Tel Yaaf (Qasab)
Tel Yaaf is a biblical site located east to Rosh-Pinna, on the route of the ancient road to Syria. It is yet unidentified.
Tel Yaaf (Ya'af) is a biblical site - east to the town of Rosh-Pinna. It is not identified, but may be one of tribe of Naftali cities (such as Adamah or Ramah).
The Tel is split among two hills - the lower city on the north and the upper city on the south.
After the Hellenistic period the Tel phased out, and transferred to the west hills above.
Tel Yaaf is located a hundred meters from the main road east of Rosh-Pina industrial zone.
An aerial photo of the Tel is shown below (indicating the major points of interest). You can point on the purple points to navigate to the selected point.
The Tel (mound) was populated in the iron age, as established in emergency excavations (2006) in a small area in its southern section.
This ancient city was located on the main ancient road through Syria to Babylon. There was one route north, following the modern road through Tel Hazor. Another route went east, through the road that passes Tel Yaaf from the south, crossed the Jordan river and up to the Golan heights.
There are many other ancient ruins around - Tel Ness (1.5Km south), Khirbet Shura (1.5KM east), and other smaller sites, all located on the path of the ancient trade route.
Most of the Tels phased out during the Hellenistic period, and so did Tel Yaaf. The ancient city expanded to the hill above, where the town of Rosh-Pinna exists today. In this area there was a Roman village, but only traces of that village were found, such as a Roman wine press stone, and some stones that might have been part of an ancient synagogue.
In later periods an Arab village existed - Ja'uni. This village existed until 1948, and gave Rosh-Pinna its initial name - "Gia-Onni".
Rosh-Pinna is today a town that was founded in 1878, first as a farm, and later (1882) as a Colony (Moshava), part of Rothschild's Israeli Colonies. These early buildings are now undergoing reconstruction and some of the restored houses are open to the public.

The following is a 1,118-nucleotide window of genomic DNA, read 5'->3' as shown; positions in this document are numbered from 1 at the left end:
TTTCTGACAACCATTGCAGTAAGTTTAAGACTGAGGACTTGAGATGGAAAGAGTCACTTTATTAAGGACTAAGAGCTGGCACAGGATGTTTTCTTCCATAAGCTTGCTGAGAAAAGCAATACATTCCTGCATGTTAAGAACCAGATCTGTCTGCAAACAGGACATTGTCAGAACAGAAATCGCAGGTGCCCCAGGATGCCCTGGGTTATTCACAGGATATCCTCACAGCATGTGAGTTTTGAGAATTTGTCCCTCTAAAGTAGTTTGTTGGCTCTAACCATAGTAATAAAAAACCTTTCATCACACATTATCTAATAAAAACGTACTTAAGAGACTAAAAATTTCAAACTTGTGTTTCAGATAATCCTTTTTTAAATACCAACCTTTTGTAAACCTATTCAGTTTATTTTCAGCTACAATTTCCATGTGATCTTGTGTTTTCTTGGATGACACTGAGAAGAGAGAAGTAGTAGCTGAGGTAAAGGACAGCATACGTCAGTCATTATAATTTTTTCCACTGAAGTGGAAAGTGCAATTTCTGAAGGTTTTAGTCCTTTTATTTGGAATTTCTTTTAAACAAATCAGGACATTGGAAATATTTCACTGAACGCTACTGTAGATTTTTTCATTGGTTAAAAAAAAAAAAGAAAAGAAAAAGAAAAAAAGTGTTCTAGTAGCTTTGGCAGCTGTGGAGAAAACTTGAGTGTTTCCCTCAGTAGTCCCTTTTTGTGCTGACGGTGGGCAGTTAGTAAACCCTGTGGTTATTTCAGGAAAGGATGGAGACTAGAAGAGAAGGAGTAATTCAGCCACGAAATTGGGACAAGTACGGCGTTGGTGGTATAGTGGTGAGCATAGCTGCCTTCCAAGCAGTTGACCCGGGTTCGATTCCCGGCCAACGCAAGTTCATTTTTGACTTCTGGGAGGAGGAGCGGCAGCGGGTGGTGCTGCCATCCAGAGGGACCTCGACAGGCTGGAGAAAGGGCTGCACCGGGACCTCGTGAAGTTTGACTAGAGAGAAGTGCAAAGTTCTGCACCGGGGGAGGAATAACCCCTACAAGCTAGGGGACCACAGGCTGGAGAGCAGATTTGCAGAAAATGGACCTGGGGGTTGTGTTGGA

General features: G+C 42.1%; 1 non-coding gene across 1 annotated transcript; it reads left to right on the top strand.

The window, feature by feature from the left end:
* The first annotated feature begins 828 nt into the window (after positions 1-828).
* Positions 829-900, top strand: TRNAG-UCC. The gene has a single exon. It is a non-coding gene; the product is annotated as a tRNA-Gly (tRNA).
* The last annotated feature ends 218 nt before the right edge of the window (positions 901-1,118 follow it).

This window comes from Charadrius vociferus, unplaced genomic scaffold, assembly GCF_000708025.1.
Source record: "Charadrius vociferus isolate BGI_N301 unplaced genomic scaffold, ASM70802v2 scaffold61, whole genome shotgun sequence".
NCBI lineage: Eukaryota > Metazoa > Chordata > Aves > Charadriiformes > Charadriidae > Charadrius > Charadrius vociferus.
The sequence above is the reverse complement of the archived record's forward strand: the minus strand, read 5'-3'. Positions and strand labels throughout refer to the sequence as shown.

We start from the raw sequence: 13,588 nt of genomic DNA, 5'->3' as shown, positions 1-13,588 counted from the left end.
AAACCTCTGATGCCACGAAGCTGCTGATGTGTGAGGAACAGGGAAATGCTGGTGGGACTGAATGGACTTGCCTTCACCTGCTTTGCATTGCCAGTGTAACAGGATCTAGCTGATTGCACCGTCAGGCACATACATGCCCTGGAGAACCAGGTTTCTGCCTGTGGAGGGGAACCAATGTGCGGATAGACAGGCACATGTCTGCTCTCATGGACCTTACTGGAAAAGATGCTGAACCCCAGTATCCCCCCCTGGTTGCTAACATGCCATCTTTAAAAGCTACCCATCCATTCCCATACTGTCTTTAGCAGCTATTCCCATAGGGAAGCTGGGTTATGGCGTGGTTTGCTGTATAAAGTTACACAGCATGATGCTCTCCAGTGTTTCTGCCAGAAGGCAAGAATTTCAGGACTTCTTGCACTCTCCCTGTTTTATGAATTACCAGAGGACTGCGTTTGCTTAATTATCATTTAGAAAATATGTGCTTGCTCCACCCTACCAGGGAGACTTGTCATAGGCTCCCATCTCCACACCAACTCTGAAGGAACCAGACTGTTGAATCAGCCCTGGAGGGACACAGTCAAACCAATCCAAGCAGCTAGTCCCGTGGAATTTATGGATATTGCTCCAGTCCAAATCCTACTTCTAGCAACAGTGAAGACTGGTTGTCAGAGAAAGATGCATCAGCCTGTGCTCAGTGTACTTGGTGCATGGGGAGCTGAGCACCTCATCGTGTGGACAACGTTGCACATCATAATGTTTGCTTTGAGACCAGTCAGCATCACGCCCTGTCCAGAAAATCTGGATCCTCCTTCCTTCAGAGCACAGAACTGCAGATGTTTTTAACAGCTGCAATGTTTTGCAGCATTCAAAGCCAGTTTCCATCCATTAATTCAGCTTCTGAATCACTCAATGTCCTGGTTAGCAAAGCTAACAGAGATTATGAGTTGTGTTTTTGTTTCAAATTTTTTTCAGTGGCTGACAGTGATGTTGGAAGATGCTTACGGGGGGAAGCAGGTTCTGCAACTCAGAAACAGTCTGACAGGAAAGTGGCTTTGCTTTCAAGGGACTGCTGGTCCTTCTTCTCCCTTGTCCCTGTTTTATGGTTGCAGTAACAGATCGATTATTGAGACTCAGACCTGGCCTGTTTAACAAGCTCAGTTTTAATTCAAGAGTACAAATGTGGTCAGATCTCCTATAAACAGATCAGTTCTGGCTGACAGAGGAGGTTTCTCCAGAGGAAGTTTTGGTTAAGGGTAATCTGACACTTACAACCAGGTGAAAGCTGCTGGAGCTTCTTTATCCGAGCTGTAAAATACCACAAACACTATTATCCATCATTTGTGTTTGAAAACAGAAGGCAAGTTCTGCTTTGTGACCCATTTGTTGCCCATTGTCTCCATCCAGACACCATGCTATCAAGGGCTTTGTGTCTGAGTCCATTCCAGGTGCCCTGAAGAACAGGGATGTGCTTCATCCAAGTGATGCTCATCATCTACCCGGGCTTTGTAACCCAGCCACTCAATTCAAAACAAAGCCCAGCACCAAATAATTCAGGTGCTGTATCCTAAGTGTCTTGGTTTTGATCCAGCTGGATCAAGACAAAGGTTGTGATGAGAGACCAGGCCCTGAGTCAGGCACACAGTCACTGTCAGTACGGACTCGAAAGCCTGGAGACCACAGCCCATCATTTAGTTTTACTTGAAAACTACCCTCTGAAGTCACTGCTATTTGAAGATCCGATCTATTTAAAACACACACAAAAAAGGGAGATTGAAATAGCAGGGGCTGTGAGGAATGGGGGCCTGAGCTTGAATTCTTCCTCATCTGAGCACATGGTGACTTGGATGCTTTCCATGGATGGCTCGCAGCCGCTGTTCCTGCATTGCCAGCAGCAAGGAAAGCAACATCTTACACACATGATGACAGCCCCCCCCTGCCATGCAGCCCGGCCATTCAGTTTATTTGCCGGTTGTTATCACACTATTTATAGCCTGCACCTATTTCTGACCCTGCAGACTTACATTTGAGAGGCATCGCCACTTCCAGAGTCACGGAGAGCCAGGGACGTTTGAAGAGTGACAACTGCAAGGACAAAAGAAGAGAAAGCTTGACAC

An aerial view from the south east side is shown here. On the left side is the higher south hill, while on the right is the lower hill. The modern village of Rosh Pinna is in the far background.
The next photo shows a ground view of the Tel from the west side.
This photo shows a closer view of the south hill. It may have been the "upper city".
A view of the south hill from the east is in the next photo.
In the background is Canaan Mountain, and the outskirts of Zefad. On is foothills, close to the Tel, is the town of Rosh-Pinna, established in the 19th C AD.
The north hill is seen in the following photo, as viewed from the west side. On the top of the hill is a group of jeeps. In the far background are the Golan heights.
A view of the north hill - from the east side.
Rosh-Pinna was established in the 19th C AD, and the restored section at the top of the town is a nice place to visit, strolling along the cobblestone streets and visiting the restored houses.
Another view of the hillside of Rosh Pinna, towards the east. The Rosh-Pinna creek starts from the spring at this area, flows down and around Tel Ya'af, east into the the Jordan river, and finally into the Sea of Galilee.
This text describes the territory of Naphtali tribe. According to the order of the cities that appear in the Biblical text, south to north, Tel Yaaf may be found after Chinnereth - as either Adamah or Ramah. However, this identification is not precise, and there are other identification options.
"The sixth lot came out for the children of Naphtali...And the fortified cities were Ziddim-zer, and Hammath, and Rakkath, and Chinnereth ; and Adamah, and Ramah, and Hazor";
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